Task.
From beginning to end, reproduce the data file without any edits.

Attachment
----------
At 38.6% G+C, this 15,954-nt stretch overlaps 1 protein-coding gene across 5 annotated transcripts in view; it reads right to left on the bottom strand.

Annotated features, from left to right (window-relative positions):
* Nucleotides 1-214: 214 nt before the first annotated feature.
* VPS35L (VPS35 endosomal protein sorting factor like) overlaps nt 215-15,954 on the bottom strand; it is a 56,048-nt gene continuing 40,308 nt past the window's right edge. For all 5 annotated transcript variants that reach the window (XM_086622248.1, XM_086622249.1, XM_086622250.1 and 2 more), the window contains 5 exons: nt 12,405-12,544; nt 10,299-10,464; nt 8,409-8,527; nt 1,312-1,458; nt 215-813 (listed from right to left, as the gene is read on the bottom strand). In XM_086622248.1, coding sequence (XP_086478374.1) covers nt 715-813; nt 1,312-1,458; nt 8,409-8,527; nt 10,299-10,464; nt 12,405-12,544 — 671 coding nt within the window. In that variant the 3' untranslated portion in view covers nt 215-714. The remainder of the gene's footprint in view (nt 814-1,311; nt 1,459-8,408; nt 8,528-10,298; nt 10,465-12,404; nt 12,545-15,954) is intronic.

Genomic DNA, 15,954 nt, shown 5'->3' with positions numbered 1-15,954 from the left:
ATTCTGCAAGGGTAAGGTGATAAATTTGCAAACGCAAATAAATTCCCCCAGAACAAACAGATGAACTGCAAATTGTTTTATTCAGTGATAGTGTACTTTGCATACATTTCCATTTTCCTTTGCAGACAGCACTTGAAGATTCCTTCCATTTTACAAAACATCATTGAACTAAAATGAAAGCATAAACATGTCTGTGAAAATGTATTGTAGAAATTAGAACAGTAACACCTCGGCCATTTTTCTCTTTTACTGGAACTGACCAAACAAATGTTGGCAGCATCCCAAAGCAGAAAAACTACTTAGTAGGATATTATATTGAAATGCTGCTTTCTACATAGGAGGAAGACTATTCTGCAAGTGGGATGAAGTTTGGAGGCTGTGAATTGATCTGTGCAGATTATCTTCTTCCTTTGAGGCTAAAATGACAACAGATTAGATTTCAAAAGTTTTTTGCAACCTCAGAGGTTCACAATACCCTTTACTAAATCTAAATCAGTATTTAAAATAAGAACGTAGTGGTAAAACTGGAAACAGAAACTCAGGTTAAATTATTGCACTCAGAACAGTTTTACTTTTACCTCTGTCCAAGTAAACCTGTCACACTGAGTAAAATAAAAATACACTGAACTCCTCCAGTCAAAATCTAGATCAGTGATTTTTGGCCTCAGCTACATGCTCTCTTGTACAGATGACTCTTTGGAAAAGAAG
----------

At 38.6% G+C, this 15,954-nt stretch overlaps 1 protein-coding gene across 5 annotated transcripts in view; it reads right to left on the bottom strand.

Annotated features, from left to right (window-relative positions):
* Nucleotides 1-214: 214 nt before the first annotated feature.
* VPS35L (VPS35 endosomal protein sorting factor like) overlaps nt 215-15,954 on the bottom strand; it is a 56,048-nt gene continuing 40,308 nt past the window's right edge. For all 5 annotated transcript variants that reach the window (XM_086622248.1, XM_086622249.1, XM_086622250.1 and 2 more), the window contains 5 exons: nt 12,405-12,544; nt 10,299-10,464; nt 8,409-8,527; nt 1,312-1,458; nt 215-813 (listed from right to left, as the gene is read on the bottom strand). In XM_086622248.1, coding sequence (XP_086478374.1) covers nt 715-813; nt 1,312-1,458; nt 8,409-8,527; nt 10,299-10,464; nt 12,405-12,544 — 671 coding nt within the window. In that variant the 3' untranslated portion in view covers nt 215-714. The remainder of the gene's footprint in view (nt 814-1,311; nt 1,459-8,408; nt 8,528-10,298; nt 10,465-12,404; nt 12,545-15,954) is intronic.

Genomic DNA, 15,954 nt, shown 5'->3' with positions numbered 1-15,954 from the left:
ATTCTGCAAGGGTAAGGTGATAAATTTGCAAACGCAAATAAATTCCCCCAGAACAAACAGATGAACTGCAAATTGTTTTATTCAGTGATAGTGTACTTTGCATACATTTCCATTTTCCTTTGCAGACAGCACTTGAAGATTCCTTCCATTTTACAAAACATCATTGAACTAAAATGAAAGCATAAACATGTCTGTGAAAATGTATTGTAGAAATTAGAACAGTAACACCTCGGCCATTTTTCTCTTTTACTGGAACTGACCAAACAAATGTTGGCAGCATCCCAAAGCAGAAAAACTACTTAGTAGGATATTATATTGAAATGCTGCTTTCTACATAGGAGGAAGACTATTCTGCAAGTGGGATGAAGTTTGGAGGCTGTGAATTGATCTGTGCAGATTATCTTCTTCCTTTGAGGCTAAAATGACAACAGATTAGATTTCAAAAGTTTTTTGCAACCTCAGAGGTTCACAATACCCTTTACTAAATCTAAATCAGTATTTAAAATAAGAACGTAGTGGTAAAACTGGAAACAGAAACTCAGGTTAAATTATTGCACTCAGAACAGTTTTACTTTTACCTCTGTCCAAGTAAACCTGTCACACTGAGTAAAATAAAAATACACTGAACTCCTCCAGTCAAAATCTAGATCAGTGATTTTTGGCCTCAGCTACATGCTCTCTTGTACAGATGACTCTTTGGAAAAGAAG